Fuliiru language

Fuliiru (Furiiru, Kifuliiru, Fulero) is a Great Lakes Bantu language spoken by the Fuliiru people (Bafuliiru), also known as the Fuliru or Fulero, who live north and west of the town of Uvira in Uvira Territory, South Kivu province in the far eastern part of the Democratic Republic of the Congo. It is closely related to Kinyindu.[3]

Native toUganda and Democratic Republic of the Congo
Native speakers
400,000 (2012)[1]
Language codes
ISO 639-3Either:
flr – Fuliiru
job – Joba (Vira)
Glottologfuli1240  Fuliiru
joba1238  Joba



The table below gives the consonant set of Fuliiru.[3][4]

Labial Labiodental Alveolar Post-
Palatal Velar Laryngeal
Plosive voiceless p t k
voiced d g
Fricative voiceless f s ʃ h
voiced v z ʒ
Prenasalized plosive mb nd ŋg
Nasal m n ɲ
Liquid l/ɾ
Approximant β j (w)[5]

Several sounds change when preceded by a nasal: voiceless sounds become voiced, and /β/ and /h/ are realized as [b].

The phoneme /n/ assimilates to the place of consonants that follow it: it can be realized as [m], [ɱ], [n], [ɲ], or [ŋ].

The phoneme /l/ is realized as [d] after /n/, as [ɾ] after the front vowels /e/ and /i/, and as [l] elsewhere. The phoneme /ɾ/ is likewise realized as [d] after /n/, but as [ɾ] elsewhere.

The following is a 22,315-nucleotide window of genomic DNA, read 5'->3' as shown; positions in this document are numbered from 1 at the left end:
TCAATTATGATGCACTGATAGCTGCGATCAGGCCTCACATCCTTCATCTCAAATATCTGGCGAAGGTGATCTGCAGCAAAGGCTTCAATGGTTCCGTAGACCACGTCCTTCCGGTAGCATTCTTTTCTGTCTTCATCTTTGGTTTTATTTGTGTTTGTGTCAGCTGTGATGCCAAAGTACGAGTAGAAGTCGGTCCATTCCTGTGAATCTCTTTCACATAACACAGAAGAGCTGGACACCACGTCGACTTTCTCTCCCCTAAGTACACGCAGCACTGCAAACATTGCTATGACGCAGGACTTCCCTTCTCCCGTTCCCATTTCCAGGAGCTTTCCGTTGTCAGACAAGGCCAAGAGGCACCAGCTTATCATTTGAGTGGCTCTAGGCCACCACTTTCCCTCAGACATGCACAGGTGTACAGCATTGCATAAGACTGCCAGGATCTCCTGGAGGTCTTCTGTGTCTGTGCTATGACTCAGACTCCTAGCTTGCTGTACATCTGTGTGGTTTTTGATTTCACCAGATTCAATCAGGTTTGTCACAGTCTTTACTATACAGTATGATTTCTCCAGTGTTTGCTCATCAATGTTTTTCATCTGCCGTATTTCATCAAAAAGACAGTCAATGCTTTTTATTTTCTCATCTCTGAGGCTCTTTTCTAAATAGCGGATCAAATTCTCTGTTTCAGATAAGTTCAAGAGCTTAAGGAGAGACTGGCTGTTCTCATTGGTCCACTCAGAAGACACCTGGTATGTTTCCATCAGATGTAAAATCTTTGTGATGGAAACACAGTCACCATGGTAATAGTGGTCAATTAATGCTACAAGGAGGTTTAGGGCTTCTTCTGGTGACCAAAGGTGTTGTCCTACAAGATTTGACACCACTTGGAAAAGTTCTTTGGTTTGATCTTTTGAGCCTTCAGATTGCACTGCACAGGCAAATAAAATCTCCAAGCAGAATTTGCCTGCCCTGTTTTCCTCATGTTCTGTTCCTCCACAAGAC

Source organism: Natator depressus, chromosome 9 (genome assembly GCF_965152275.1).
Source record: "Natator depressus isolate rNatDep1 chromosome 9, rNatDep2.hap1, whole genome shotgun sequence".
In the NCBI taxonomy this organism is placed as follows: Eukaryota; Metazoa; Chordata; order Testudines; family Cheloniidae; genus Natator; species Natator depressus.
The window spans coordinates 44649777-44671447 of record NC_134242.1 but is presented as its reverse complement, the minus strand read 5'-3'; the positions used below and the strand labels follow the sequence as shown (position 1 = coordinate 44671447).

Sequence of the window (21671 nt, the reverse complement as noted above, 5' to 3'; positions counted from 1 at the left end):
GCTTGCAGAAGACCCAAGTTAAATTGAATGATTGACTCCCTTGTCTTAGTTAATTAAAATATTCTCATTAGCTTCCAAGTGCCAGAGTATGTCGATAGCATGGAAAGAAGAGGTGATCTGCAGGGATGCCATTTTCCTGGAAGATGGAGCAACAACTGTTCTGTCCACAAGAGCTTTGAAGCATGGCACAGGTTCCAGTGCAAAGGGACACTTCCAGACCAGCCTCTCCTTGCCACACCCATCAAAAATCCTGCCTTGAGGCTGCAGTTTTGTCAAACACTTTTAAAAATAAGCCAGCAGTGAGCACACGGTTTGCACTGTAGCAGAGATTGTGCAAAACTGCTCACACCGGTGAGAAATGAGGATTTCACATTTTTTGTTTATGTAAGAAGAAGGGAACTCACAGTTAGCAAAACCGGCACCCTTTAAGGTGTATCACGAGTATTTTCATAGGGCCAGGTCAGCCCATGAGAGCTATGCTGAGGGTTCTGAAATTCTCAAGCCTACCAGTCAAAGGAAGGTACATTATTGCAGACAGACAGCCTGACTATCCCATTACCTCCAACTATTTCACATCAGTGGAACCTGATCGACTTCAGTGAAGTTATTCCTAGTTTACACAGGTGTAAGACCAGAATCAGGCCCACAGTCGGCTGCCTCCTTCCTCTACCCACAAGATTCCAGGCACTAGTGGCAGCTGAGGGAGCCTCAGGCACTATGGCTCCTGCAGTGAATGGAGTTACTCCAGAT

The table below gives the vowel sounds of Fuliiru.[3]

Front Back
High i u
Mid e o
Low a

All five vowels occur in long and short forms, a distinction that is phonemically distinctive. The quality of a vowel is not affected by its length.


Like most Bantu languages, Fuliiru is tonal, with a two-way contrast between high and low tones. Morphemes can be underlyingly high (H), low (L), or toneless. Phonetically, high, low, mid, and falling tones can all occur; mid tones are the realization of an underlying LH sequence, and falling tones are the realization of an underlying HL sequence or an utterance-final H tone.


  1. ^ Fuliiru at Ethnologue (18th ed., 2015)
    Joba (Vira) at Ethnologue (18th ed., 2015)
  2. ^ Jouni Filip Maho, 2009. New Updated Guthrie List Online
  3. ^ a b c Van Otterloo, Karen (2011). The Kifuliiru Language: Volume 1. Dallas, TX: SIL International. ISBN 978-1-55671-261-6.
  4. ^ Van Otterloo, Roger (2011). The Kifuliiru Language: Volume 2. Dallas, TX: SIL International. ISBN 978-1-55671-270-8.
  5. ^ This sound is very rare in Fuliiru, and only occurs after other consonants or as the result of a /u/ becoming a glide.